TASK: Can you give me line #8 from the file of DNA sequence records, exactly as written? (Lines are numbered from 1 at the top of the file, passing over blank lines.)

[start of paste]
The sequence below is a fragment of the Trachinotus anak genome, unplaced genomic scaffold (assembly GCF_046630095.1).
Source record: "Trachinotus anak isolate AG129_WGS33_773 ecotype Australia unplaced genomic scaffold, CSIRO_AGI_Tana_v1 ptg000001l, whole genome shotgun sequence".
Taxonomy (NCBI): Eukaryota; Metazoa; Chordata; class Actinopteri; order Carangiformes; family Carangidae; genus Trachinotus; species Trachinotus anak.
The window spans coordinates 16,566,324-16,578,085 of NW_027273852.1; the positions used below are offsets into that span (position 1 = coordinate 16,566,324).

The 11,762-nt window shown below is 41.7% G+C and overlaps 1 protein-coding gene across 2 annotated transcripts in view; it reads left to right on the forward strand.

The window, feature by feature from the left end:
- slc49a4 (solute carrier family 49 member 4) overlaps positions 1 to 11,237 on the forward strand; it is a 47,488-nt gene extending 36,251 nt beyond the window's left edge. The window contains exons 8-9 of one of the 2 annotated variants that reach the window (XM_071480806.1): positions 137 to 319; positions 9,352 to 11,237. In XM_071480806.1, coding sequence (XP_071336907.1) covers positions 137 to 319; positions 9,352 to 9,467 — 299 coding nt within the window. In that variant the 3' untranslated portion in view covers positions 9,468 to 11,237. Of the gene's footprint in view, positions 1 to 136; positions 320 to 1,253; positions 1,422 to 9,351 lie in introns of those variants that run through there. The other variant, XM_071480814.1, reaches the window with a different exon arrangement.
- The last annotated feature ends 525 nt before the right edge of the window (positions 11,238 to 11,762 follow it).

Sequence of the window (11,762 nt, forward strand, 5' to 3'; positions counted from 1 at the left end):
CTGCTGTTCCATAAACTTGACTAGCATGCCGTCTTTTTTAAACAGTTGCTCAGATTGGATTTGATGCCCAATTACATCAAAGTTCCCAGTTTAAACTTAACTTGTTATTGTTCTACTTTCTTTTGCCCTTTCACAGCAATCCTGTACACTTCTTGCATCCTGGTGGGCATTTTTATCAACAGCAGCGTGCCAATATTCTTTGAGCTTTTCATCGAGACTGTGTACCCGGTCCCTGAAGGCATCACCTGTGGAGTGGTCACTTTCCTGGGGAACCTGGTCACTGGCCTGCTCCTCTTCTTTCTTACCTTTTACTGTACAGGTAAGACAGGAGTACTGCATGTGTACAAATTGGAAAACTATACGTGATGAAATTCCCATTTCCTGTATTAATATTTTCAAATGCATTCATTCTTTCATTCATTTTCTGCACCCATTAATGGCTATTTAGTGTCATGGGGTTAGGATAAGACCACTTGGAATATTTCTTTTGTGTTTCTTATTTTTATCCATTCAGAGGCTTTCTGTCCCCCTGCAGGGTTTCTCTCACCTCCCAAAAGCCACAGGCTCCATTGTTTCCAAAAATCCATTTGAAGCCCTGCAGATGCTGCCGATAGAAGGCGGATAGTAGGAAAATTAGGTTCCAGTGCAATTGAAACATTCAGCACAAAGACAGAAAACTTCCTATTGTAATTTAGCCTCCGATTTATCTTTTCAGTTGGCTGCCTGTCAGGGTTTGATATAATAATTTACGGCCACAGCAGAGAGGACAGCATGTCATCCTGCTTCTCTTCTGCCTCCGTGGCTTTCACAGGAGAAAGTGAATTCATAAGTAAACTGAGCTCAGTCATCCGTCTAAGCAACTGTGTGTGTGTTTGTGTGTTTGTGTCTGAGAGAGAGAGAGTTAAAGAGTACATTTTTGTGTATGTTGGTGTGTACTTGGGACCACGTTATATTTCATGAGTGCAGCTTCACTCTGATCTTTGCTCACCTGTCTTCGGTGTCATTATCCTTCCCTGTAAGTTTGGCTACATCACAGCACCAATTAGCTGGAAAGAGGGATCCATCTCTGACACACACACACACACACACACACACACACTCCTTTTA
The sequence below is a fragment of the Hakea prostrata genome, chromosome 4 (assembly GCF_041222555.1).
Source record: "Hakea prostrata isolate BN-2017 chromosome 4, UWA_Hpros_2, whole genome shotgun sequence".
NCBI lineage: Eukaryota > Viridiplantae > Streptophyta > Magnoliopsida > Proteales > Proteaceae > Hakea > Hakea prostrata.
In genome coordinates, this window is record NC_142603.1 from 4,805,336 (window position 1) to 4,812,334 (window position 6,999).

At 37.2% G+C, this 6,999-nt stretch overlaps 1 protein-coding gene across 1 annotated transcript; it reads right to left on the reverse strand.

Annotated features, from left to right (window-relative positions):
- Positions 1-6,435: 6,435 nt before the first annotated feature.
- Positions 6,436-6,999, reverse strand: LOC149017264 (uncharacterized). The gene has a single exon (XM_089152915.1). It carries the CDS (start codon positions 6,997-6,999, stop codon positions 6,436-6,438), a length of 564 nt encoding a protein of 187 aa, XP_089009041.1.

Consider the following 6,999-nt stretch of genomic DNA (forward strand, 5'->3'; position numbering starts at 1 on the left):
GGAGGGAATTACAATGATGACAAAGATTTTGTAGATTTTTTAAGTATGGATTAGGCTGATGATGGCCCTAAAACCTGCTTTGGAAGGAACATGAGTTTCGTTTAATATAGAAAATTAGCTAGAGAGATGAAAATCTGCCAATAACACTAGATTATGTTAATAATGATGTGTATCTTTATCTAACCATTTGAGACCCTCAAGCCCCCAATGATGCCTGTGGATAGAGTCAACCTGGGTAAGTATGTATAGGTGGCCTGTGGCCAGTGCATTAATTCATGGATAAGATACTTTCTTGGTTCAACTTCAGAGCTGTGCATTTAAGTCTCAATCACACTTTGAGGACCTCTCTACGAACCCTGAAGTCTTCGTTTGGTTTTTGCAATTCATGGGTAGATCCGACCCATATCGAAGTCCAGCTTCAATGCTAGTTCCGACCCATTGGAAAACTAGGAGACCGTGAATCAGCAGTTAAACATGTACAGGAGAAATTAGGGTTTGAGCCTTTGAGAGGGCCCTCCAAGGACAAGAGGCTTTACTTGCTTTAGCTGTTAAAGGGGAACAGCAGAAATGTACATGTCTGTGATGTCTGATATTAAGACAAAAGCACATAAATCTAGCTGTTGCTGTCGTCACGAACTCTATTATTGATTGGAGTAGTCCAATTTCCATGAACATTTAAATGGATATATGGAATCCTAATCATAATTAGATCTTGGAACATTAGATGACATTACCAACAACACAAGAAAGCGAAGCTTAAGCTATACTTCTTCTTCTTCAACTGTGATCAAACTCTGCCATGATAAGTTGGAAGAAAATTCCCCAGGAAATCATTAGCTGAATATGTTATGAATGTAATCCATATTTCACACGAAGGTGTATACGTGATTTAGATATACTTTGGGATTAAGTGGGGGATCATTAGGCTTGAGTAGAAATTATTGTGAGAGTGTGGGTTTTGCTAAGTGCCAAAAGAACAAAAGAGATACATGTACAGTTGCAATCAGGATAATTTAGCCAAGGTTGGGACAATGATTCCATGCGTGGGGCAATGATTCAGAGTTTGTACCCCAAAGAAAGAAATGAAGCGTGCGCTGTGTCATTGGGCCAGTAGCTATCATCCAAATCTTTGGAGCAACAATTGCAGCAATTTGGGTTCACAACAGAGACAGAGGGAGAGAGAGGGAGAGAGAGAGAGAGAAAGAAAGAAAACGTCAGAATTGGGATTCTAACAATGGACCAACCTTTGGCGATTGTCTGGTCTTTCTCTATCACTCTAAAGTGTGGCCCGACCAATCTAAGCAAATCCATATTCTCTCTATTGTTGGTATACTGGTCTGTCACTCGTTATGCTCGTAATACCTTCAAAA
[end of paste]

- The last annotated feature ends 525 nt before the right edge of the window (positions 11,238 to 11,762 follow it).